The expedition is using an array of technologies that are relatively new to marine archeology, including robotic vehicles that can produce 3D visual maps of the bottom, and scuba “rebreathers” that allow divers to safely go deeper for longer periods. The team also is using drones to take pictures of the site from the air, and it will send down a human explorer in the latest of diving suits—the space-age-looking Exosuit that can bring a human down to 1,000 feet and stay on the bottom for up to 40 hours.

The expedition started with three days in which the survey team sent the “Sirius” autonomous underwater vehicle buzzing back and forth over the site, photographing the bottom with a pair of cameras in stereo. A team of three engineers from the University of Sydney’s Australian Centre for Field Robotics kicked off the expedition by launching the Sirius underwater vehicle, which photographed the sea bottom with a pair of cameras, in 40 overlapping lines, each about two and a half feet wide. The vehicle navigates on its own and then returns to the surface, capturing about 20,000 images in a run. The robot can sense its speed across the bottom, the movement of the water around it, its height above the bottom, and what lies ahead of it just in case it’s heading toward an obstacle. On one run Sirius encountered a huge boulder, but it slowed and tilted upward to glide safely over the rock and back to its row-on-row path.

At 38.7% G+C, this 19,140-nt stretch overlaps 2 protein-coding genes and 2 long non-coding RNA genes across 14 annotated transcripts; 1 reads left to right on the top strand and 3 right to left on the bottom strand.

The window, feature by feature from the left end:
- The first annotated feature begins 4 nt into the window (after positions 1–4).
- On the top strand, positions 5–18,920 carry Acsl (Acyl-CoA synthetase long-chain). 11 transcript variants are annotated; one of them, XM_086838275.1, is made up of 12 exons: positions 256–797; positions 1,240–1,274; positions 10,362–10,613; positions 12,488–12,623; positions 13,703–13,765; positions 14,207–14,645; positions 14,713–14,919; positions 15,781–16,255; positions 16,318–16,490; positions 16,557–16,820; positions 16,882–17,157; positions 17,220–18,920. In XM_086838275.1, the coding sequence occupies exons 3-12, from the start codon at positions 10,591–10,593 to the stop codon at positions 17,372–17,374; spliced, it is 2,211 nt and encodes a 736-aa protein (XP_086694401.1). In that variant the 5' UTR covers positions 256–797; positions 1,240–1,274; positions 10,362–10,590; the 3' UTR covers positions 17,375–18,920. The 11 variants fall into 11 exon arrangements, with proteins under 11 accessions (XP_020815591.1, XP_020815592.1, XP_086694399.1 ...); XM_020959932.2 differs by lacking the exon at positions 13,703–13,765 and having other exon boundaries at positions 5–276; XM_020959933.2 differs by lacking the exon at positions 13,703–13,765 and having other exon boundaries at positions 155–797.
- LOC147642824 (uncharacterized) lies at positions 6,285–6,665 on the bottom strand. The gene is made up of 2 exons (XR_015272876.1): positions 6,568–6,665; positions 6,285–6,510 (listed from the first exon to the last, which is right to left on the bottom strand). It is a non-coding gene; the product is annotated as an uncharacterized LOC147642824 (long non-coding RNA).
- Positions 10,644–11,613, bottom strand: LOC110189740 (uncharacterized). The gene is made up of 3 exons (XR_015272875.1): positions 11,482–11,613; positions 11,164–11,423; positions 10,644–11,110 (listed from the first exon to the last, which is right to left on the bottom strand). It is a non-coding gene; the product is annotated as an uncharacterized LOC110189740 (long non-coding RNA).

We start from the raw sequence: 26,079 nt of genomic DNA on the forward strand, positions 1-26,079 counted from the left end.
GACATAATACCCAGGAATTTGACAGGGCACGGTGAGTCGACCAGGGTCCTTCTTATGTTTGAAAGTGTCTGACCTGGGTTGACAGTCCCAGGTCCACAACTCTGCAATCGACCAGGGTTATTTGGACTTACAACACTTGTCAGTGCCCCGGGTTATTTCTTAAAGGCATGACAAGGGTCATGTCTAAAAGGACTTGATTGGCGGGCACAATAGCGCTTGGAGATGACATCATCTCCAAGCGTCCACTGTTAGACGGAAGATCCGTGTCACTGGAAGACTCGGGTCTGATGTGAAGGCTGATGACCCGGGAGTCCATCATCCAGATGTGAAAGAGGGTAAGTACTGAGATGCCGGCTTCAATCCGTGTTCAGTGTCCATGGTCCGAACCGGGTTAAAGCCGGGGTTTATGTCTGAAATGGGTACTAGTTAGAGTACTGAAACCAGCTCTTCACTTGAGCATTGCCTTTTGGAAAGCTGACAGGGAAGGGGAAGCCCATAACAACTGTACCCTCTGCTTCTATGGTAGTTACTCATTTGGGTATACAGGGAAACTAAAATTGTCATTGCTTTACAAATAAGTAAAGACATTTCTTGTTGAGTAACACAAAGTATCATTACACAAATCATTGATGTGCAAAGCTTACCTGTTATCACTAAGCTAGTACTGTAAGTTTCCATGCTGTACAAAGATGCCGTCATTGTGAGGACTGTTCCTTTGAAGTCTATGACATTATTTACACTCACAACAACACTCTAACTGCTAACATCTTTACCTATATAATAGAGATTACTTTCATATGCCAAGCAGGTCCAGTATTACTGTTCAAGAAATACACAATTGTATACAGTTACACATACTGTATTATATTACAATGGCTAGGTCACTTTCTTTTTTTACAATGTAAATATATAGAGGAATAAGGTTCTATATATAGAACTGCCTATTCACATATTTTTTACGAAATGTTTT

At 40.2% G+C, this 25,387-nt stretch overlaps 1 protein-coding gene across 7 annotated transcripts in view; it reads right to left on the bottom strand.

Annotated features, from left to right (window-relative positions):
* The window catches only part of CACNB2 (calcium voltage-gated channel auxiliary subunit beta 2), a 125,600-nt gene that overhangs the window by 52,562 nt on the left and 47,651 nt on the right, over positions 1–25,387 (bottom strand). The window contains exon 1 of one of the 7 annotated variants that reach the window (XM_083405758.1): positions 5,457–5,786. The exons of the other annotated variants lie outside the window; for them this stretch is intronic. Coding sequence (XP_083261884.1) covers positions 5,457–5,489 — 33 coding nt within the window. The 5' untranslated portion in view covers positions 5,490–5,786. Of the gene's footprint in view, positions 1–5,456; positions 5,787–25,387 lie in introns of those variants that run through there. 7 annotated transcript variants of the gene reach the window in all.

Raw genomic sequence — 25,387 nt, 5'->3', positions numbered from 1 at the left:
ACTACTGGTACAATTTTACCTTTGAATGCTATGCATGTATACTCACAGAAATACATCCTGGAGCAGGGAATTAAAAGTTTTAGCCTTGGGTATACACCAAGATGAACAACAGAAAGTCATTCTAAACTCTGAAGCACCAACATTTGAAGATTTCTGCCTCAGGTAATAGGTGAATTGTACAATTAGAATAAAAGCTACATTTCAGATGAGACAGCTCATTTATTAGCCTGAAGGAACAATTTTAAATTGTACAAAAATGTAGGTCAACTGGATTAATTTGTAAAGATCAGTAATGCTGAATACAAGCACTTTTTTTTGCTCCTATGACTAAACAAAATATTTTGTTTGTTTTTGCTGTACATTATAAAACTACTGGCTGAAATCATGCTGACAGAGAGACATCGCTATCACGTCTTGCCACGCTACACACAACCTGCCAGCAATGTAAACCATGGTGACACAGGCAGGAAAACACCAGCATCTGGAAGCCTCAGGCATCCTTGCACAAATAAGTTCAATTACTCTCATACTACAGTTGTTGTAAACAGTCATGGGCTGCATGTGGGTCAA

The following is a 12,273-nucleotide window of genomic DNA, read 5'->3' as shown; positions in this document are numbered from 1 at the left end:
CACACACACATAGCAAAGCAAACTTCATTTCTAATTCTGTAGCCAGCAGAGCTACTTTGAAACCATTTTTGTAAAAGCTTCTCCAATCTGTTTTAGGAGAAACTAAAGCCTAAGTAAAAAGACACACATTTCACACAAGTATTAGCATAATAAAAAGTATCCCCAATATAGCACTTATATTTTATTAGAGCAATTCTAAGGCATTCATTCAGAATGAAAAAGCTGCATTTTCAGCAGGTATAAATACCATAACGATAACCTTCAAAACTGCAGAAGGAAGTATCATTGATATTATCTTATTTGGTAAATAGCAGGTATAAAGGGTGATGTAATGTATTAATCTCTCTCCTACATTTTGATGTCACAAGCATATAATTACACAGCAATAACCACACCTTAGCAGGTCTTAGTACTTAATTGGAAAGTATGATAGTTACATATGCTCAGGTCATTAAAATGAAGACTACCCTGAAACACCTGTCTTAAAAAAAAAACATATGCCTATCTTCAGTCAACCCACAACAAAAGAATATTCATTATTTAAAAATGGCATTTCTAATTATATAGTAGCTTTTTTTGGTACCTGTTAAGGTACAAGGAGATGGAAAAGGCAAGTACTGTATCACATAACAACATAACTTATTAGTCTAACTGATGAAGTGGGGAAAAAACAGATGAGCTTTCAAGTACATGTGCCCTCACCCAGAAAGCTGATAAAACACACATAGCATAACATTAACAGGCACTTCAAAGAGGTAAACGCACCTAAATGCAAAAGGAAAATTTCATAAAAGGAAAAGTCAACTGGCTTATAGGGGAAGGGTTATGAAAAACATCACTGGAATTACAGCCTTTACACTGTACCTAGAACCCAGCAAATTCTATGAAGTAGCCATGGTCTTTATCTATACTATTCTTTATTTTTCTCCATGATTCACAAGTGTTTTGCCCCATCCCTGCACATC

Stefan Williams of the University of Sydney, a member of the survey team, says that a few years ago an underwater survey like this took a month to complete. Now it can be done in a couple of three-hour robot runs. Several marine archeology teams around the world are now using robot vehicles to obtain sound and visual images of targeted sites.

Williams says that as the vehicles get more compact and less expensive, and as their monitoring can be done remotely rather than having a multi-person team and a large vessel to watch over them, this kind of technology could open up many possibilities for marine archeology. In Australia scientists are already using the technology to monitor the ecology of underwater sites, year by year, to study changes over time.

This week the maps the team is producing will be used to guide divers as they begin to do a careful archeological dig on the Antikythera wreck for the first time.

Other posts in this series:

"Technology Tackles Dangers of the Deep"

"The Exosuit's First Mission"